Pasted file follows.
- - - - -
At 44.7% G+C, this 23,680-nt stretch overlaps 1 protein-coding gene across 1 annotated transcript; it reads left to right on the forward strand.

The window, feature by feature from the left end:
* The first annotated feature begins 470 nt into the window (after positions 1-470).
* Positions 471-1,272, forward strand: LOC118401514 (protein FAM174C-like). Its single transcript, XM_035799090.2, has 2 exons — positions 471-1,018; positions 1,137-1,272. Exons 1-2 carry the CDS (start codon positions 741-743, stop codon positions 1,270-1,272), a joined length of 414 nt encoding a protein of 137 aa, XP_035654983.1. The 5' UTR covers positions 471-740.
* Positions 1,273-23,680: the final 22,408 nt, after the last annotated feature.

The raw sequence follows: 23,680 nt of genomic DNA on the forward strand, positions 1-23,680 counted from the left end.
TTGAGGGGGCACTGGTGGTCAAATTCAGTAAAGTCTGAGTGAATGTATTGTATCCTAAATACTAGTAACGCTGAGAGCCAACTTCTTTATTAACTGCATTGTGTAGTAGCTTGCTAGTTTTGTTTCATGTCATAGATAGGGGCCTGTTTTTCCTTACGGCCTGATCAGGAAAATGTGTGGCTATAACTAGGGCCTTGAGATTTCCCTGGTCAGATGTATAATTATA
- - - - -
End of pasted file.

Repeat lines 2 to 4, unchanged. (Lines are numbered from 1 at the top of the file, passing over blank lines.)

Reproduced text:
The window, feature by feature from the left end:
* The first annotated feature begins 470 nt into the window (after positions 1-470).
* Positions 471-1,272, forward strand: LOC118401514 (protein FAM174C-like). Its single transcript, XM_035799090.2, has 2 exons — positions 471-1,018; positions 1,137-1,272. Exons 1-2 carry the CDS (start codon positions 741-743, stop codon positions 1,270-1,272), a joined length of 414 nt encoding a protein of 137 aa, XP_035654983.1. The 5' UTR covers positions 471-740.